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Little Black Dress

Ronan Noone's new play about a dysfunctional family in Kansas is often ludicrous.

By New York City
Brian J. Smith and Nina Hellman in Little Black Dress
(© Kerry Long)
Brian J. Smith and Nina Hellman in Little Black Dress
(© Kerry Long)
Exposing the most repugnant underbelly of a dysfunctional American family appears to be Ronan Noone's mission in Little Black Dress, now at the Theatre at St. Clement's. But despite the bravura with which he may think he's tackling his subject, the walk he ultimately takes is on the ludicrous side.

His four-hander begins with stagnating wife Amy Beaudreaux (Nina Hellman) opening the box in which she hides the five artifacts that keep her sane: a High Society video for its reminder of Grace Kelly's ideal beauty, a photograph of Miami's South Beach, a Rock Hudson bookmark, a silver cross her husband gave her during their courtship, and a picture of what she regards as the perfect Marc Jacobs black dress.

Her need for these talismans becomes clear when we meet the three men who play the prominent roles in her impoverished Blue River, Kansas: abusive hubby Jimmy (Daniel Oreskes), slacker son Jimmy Jr. (Tobias Segal), and affable Charly Prescott (Brian J. Smith), who is nominally Jimmy Jr.'s buddy, but who also runs a male escort service -- with himself as chief escort and Jimmy Jr. as his sole adjunct rent-boy. And wouldn't you know, Charly's chief client is none other than Amy.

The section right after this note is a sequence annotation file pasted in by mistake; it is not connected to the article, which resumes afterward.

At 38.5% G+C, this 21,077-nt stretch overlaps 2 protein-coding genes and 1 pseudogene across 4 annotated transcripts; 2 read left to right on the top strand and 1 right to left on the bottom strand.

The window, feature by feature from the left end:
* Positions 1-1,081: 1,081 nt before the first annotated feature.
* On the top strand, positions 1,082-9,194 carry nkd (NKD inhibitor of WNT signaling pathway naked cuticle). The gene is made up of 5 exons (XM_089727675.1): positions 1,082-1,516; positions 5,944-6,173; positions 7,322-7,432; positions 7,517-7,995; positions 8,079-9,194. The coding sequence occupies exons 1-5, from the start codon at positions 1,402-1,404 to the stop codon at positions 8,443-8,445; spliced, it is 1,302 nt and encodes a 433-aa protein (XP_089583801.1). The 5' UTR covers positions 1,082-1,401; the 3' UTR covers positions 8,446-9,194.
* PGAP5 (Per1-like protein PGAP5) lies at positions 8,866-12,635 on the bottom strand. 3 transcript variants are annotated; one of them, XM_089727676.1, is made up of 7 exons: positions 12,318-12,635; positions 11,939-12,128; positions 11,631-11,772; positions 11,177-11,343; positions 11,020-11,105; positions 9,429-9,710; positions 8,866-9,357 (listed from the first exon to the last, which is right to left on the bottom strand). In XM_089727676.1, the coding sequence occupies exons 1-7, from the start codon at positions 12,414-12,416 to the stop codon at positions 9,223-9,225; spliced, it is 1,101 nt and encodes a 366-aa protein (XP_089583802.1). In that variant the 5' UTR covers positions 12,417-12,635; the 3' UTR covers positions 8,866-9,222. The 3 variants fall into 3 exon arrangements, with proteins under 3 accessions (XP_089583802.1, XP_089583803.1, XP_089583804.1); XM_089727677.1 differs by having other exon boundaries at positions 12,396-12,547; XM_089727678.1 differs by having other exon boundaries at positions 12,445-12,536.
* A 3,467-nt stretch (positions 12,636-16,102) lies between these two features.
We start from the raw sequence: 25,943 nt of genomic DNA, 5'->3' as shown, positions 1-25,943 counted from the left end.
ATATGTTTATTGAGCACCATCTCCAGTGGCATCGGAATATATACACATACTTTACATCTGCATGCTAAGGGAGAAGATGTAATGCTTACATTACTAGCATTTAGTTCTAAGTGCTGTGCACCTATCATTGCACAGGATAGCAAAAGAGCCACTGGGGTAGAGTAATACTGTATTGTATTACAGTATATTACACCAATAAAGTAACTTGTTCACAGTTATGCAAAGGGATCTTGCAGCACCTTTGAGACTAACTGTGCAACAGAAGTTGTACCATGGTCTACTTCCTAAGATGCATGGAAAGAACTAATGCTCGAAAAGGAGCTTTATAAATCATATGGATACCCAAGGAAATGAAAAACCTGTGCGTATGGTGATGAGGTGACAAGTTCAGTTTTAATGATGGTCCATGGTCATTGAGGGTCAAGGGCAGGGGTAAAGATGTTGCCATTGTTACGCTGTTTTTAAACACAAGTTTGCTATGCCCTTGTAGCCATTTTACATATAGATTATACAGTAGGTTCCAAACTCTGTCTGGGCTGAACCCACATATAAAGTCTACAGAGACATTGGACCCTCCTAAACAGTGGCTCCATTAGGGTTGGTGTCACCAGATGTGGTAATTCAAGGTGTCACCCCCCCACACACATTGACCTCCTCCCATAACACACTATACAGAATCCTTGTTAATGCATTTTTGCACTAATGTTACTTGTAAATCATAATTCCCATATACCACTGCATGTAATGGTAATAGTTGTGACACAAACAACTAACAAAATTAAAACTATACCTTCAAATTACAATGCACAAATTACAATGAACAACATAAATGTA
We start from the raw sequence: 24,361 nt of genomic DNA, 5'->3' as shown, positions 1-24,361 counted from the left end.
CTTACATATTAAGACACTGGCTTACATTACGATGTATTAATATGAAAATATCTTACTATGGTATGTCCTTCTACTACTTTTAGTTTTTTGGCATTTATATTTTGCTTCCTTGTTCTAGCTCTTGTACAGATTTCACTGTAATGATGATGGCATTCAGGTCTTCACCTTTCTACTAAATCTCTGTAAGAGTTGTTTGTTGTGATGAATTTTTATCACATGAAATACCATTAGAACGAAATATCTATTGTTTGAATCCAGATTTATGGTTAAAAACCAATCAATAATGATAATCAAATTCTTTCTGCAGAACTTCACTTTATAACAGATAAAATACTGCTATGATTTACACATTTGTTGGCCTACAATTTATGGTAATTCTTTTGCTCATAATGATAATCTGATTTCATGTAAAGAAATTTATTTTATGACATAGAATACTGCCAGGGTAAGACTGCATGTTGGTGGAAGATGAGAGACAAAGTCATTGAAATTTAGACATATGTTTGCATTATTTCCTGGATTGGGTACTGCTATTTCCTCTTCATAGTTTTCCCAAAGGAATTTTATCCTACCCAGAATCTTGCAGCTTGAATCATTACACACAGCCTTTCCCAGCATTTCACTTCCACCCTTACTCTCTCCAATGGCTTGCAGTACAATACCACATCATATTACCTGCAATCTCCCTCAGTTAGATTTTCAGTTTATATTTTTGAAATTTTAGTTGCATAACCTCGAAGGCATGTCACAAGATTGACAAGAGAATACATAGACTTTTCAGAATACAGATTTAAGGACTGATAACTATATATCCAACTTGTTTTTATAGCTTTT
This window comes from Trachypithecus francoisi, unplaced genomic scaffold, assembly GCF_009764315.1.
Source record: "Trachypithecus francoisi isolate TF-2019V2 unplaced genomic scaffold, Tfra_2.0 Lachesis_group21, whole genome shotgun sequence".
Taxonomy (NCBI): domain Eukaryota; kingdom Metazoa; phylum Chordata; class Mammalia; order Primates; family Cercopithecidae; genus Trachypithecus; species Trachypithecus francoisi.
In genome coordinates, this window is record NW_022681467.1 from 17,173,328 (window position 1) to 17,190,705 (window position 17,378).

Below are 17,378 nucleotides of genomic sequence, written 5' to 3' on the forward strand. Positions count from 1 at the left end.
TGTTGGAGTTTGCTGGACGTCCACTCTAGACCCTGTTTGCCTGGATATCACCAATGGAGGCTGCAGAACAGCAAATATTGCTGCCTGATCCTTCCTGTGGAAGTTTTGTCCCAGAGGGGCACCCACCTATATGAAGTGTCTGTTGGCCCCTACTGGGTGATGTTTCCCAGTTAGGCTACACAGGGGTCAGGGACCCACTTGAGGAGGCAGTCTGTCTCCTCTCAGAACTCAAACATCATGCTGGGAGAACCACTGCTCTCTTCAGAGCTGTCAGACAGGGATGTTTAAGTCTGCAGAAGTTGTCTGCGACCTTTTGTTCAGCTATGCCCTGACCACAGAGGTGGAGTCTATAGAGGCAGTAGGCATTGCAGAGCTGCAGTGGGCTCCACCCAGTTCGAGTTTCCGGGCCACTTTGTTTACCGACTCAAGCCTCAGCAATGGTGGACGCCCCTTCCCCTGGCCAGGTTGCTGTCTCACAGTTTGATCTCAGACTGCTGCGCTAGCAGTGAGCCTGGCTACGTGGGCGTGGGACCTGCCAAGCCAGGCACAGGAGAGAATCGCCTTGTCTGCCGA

The play might be considered a quickly forgettable miss if not for the fact that it includes too many unfortunately memorable images. There's the sequence in which Amy appears in a floppy gown and blond fright-wig; a scene where Jimmy Sr. is shooting the television because he's fed up with a quiz-show contestant's stupidity, and there's the moment when Charly hopes to arouse the primed-to-be-aroused Amy by sticking on a thick, black chest-hair patch, to name a few.

Under Ari Edelson's fully committed direction, the four cast members do what they can. Perhaps because Noone's portrait of the desperate housewife is so far-fetched, there's little Hellman is truly able to transcend. Segal successfully presents the late-adolescent angst that's fast becoming his specialty. Oreskes' dictatorial Jimmy contains the apt amount of defensive masculine swagger, and Smith gets closest to something original with his cheerfully amoral Charly.

The split-level home in which set and costume designer Dane Laffrey has the family hashing out their intensifying squabbles is also a puzzlement. Is the refrigerator in the stage-left kitchen area that lies on its side meant to be a freezer? Or is it intended to conjure thoughts of the metaphorical coffin Noone sees the American family already lying in?

From time to time sound designer Bart Fasbender pipes in familiar ballads crooned by Frank Sinatra, Dean Martin, and Nat King Cole. They're intended to underline the soul-crushing difference between fantasy and reality, but in the long run, they best serve as welcome respites from the overwrought silliness depicted on stage.


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